It may be that the writer would like you just to check for spelling, grammar, and overall fluency. Or, they may be asking you to do a heavier edit requiring some sections to be moved around or rewritten. Make sure you are clear on the level of edit required before you dive in, or you could get yourself in hot water (more on this below).

2. Communication is key

As an editor, there must at all times be a clear line of communication between you and the writer. You need to talk to each other. If you have a query about the piece you’re editing or need to clarify something, don’t try to answer it yourself or ignore the issue. Flag it up with the writer and work on a solution together.

It would be going to the other extreme to call on the writer every time you have a question, so make a list of queries as you’re going along, then put these in an email/phone call clearly and succinctly at an appropriate time in the editing process (perhaps after you’ve completed your initial edit).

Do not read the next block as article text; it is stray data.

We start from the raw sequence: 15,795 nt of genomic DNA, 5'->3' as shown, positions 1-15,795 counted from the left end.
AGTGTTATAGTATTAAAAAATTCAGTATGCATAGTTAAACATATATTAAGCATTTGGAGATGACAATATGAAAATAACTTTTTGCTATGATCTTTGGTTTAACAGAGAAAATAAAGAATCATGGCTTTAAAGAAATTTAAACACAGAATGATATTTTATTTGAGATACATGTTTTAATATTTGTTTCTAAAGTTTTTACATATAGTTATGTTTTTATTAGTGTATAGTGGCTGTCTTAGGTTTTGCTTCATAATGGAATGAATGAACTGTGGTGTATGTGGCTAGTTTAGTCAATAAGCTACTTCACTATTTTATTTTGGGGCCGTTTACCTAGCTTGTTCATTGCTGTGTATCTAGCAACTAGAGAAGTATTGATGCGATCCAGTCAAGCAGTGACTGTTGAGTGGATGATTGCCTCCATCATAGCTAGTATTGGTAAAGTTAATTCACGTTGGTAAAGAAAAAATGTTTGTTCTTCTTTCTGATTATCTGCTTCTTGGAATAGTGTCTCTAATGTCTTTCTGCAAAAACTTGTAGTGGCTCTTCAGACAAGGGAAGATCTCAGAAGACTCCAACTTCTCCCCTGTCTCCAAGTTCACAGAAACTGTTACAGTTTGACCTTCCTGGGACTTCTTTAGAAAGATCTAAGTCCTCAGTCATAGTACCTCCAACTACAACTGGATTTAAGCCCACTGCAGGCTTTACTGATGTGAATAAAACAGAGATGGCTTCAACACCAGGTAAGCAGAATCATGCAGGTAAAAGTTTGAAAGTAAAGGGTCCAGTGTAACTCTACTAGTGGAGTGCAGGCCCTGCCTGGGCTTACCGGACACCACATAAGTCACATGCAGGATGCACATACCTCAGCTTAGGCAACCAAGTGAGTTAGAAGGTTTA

It’s also key to let the writer know what’s going on and what stage you’re at with the editing. Don’t leave them in the dark, wondering when they might get their copy back and what state it might be in. Within the deadline they give you, come back to them with an estimated date that you’ll be able to return the copy to them. If it looks like you might not be able to meet this estimate, let them know in advance. At all points of the process, keep them informed about what’s happening.

Also, a note about comments boxes in Word Track Changes. If you need to make a comment or query using these, make sure to keep them brief. You can always elucidate in the covering email or letter if you need to. No-one wants to spend ages squinting at a long note in a comments box trying to make out what you mean and what they need to do about it.

3. Don’t get a superiority complex